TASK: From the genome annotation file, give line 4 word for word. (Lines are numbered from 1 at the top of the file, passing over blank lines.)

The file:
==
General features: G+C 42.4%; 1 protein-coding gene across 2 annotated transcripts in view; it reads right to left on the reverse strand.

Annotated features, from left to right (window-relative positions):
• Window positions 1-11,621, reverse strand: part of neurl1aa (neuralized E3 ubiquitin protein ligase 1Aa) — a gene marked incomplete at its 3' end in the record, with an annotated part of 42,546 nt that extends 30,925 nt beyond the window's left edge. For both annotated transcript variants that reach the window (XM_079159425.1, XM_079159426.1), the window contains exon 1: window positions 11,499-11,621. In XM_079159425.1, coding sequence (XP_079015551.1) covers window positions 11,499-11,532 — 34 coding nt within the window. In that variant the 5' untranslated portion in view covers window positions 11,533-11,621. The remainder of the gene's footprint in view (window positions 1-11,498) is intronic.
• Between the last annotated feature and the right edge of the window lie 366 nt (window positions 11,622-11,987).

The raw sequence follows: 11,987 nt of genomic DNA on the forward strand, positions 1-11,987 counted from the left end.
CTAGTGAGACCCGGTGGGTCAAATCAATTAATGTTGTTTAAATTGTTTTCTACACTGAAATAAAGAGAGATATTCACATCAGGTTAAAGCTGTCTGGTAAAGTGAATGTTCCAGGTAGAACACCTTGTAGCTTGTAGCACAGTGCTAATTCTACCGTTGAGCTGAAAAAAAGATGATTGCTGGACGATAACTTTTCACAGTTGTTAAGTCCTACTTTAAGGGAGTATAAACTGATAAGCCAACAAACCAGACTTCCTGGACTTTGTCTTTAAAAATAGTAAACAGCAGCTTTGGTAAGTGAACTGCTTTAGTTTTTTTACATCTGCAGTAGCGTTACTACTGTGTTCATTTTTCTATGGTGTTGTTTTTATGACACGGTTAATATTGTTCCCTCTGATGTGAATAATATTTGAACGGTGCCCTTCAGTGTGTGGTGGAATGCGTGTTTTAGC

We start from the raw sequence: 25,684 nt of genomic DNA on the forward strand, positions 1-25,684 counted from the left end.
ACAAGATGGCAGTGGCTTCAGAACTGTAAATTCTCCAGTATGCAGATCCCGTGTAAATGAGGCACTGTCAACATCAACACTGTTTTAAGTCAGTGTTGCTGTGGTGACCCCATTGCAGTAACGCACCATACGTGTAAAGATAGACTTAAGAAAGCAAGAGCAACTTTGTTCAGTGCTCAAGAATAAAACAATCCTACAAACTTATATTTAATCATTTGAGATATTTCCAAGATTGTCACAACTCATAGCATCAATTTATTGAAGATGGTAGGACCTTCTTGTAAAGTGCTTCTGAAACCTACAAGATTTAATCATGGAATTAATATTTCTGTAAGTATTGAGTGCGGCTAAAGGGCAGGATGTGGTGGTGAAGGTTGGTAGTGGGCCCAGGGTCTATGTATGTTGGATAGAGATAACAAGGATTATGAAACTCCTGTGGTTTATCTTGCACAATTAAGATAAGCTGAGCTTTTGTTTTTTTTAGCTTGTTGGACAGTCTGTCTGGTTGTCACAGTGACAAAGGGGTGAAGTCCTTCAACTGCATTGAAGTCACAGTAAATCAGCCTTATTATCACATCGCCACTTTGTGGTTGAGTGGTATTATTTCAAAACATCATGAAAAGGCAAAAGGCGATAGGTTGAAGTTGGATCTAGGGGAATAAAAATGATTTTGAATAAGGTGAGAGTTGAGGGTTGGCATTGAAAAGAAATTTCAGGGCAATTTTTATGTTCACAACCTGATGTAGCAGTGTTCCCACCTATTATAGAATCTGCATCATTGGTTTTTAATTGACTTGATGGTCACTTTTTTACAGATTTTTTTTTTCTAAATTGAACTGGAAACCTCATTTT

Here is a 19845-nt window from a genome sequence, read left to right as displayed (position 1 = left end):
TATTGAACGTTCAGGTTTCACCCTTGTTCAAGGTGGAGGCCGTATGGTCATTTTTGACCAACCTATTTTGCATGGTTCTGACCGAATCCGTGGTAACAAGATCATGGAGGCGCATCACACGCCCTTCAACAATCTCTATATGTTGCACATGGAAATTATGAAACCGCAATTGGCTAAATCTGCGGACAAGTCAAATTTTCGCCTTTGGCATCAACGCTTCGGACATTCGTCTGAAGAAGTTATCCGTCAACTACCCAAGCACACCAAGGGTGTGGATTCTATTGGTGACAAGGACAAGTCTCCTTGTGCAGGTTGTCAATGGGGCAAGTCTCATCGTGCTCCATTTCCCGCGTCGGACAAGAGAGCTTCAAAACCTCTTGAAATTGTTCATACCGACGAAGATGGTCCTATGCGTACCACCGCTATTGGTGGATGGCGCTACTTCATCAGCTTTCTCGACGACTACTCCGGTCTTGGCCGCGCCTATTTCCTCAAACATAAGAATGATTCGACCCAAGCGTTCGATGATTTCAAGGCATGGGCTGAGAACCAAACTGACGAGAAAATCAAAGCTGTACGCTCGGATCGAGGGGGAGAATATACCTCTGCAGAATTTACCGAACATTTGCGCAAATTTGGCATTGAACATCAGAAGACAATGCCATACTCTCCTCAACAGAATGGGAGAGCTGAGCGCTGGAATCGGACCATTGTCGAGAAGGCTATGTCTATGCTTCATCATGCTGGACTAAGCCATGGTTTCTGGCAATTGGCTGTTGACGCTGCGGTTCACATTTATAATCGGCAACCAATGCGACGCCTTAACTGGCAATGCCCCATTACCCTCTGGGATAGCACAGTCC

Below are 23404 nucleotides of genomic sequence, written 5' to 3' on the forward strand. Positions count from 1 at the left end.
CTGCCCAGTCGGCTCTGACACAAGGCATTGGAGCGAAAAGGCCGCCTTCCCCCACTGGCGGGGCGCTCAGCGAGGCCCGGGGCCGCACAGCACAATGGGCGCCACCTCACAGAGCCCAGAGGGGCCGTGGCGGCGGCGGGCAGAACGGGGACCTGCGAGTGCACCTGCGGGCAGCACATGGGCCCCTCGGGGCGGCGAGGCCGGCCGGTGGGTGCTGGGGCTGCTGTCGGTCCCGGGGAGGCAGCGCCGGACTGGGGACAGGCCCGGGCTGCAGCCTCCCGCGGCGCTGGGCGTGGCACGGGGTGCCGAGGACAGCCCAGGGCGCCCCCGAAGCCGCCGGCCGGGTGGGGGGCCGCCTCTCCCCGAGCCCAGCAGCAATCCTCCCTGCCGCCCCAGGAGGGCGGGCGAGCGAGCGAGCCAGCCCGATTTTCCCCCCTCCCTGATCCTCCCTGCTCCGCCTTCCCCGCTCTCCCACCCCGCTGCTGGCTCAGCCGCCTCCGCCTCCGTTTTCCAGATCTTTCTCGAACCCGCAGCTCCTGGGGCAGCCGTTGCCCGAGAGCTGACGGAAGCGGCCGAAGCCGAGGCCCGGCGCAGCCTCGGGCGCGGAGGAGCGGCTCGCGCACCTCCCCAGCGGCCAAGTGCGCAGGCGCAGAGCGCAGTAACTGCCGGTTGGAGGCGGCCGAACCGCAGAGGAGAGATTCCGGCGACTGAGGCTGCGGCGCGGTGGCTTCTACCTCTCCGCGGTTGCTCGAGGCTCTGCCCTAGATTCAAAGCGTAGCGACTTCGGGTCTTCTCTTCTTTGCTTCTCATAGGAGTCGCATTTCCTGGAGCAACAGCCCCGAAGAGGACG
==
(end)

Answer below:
• Between the last annotated feature and the right edge of the window lie 366 nt (window positions 11,622-11,987).